A South Bay family is suing Scripps Mercy Hospital in Chula Vista and a local surgeon, claiming that a four-hour delay in an emergency surgery caused a patient’s death.
According to the lawsuit and interviews with family members and their attorney, Brian Gearhart was in excruciating pain when he arrived by ambulance at the hospital’s emergency room in November 2016.
Gearhart had a history of ulcers and abdominal disease. After two hours in the ER, a specialist confirmed that Gearhart had a puncture of the small bowel. According to the lawsuit, doctors told Gearhart he needed emergency surgery.
The family’s attorney said the ER staff contacted the on-call surgeon, Dr. Yifan Yang, shortly thereafter, at about 10:45 pm. According to the lawsuit, Yang “…indicated he would come to the hospital as soon as possible to perform the surgery.”
But the lawsuit alleges that despite repeated attempts to reach him by phone, Yang did not arrive at the hospital until 2:45 am, and surgery did not start until 3:15 am. By that time, the family’s attorney said Gearhart had a strangulated and perforated bowel, and was in septic shock.
Despite the surgery, Gearhart died the next morning. The medical examiner’s report lists the causes of death as respiratory failure, septic shock and small bowel obstruction.
“By the time the surgeon got there, Mr. Gearhart had declined so far, he was beyond saving,” said Bibi Fell, the family’s attorney. Fell said the hospital had a duty to have a surgeon respond within 30 to 45 minutes of Gearhart’s diagnosis. Fell said bowel perforations and sepsis are “immediate conditions that need to be treated immediately (but) four hours went by and they didn’t, and Mr. Gearhart died.”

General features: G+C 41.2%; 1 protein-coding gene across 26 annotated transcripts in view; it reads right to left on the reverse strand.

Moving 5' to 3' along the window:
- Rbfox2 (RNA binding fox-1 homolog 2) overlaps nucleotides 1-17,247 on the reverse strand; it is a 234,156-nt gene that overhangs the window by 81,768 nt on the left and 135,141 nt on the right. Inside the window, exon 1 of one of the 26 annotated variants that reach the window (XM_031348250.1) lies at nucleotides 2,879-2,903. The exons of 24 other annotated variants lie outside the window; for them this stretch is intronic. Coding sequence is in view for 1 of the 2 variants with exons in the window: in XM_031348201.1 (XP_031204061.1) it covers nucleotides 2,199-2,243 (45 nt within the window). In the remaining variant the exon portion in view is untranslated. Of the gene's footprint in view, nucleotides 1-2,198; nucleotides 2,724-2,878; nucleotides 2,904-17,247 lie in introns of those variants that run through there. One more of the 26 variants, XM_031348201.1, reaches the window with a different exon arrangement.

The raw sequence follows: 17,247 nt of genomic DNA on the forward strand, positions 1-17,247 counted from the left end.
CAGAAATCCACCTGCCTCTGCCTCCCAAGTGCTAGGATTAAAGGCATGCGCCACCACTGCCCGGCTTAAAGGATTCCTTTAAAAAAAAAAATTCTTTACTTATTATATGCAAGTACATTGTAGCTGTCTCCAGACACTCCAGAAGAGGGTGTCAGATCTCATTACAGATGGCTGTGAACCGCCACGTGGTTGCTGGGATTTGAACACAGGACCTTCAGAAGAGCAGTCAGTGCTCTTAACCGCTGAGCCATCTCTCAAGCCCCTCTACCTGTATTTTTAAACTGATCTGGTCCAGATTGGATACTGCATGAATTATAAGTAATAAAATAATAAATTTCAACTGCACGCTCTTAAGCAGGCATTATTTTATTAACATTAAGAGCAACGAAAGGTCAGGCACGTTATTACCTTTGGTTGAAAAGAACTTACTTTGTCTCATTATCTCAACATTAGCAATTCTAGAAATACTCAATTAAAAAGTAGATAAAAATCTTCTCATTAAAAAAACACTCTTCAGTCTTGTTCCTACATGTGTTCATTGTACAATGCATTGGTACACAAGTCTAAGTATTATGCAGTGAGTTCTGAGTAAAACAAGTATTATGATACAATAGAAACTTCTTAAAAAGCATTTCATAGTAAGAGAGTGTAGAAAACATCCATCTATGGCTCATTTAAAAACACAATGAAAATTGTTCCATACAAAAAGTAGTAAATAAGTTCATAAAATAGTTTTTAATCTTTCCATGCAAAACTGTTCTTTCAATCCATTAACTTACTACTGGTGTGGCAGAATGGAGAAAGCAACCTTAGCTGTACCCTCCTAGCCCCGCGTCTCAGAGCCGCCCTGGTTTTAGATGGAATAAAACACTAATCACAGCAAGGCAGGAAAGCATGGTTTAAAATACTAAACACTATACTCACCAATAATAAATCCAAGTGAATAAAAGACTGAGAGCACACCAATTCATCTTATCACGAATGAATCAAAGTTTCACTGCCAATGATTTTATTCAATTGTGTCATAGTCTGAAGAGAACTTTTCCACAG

Gearhart’s daughter, Briana, was by her father’s side in the ER. She said she was “scared, worried, upset and angry that it was taking so long” for a surgeon to arrive. “If they’d done the surgery in time, I believe he’d still be alive,” she told NBC 7. “If they had fixed the rupture, it wouldn’t have killed him.”
Briana Gearhart said her father’s death still haunts her because he was in terrible pain while he waited for surgery. Gearhart says he father told her that he “was going to die, if Doctor Yang didn’t show up.”
Attorney Fell, of Gomez Trial Attorneys, said Dr. Yang had a duty to respond quickly to the hospital’s request for help, since he was on-call that night and had allegedly agreed to perform the surgery.
Fell said the hospital should have had a back-up plan for another surgeon when Yang failed to arrive as promised. “It’s foreseeable that something could happen to a surgeon,” Fell said, “A car accident, an illness, an inability to get to the hospital in time, or multiple surgeries in different locations.”
According to the lawsuit, Yang was performing another surgery, at another hospital that night. Yang reportedly said he called another doctor to perform Gearhart’s surgery, but the family’s lawyer says her research shows that Yang did not call for back-up.
The lawsuit, filed earlier this month, seeks unspecified damages for medical malpractice, negligence and other wrongs. The legal actions names Scripps Health, Dr. Yang, and Scripps Mercy Physician Partners as defendants.
“We hope that people who are high-up in the administration make note of this, and make real changes for patient safety,” Fell said.
Briana Gearhart said her family filed the lawsuit in part because “We just want to make sure that nobody has to feel the way we felt in those moments, and experience a loss that could have been prevented.”
Scripps Health has not filed a legal answer to the complaint, and a spokesperson told NBC 7 that Scripps Health does not comment on pending litigation.
Dr. Yang’s office did not respond to multiple requests for comment on the lawsuit, by email and phone, during the past week.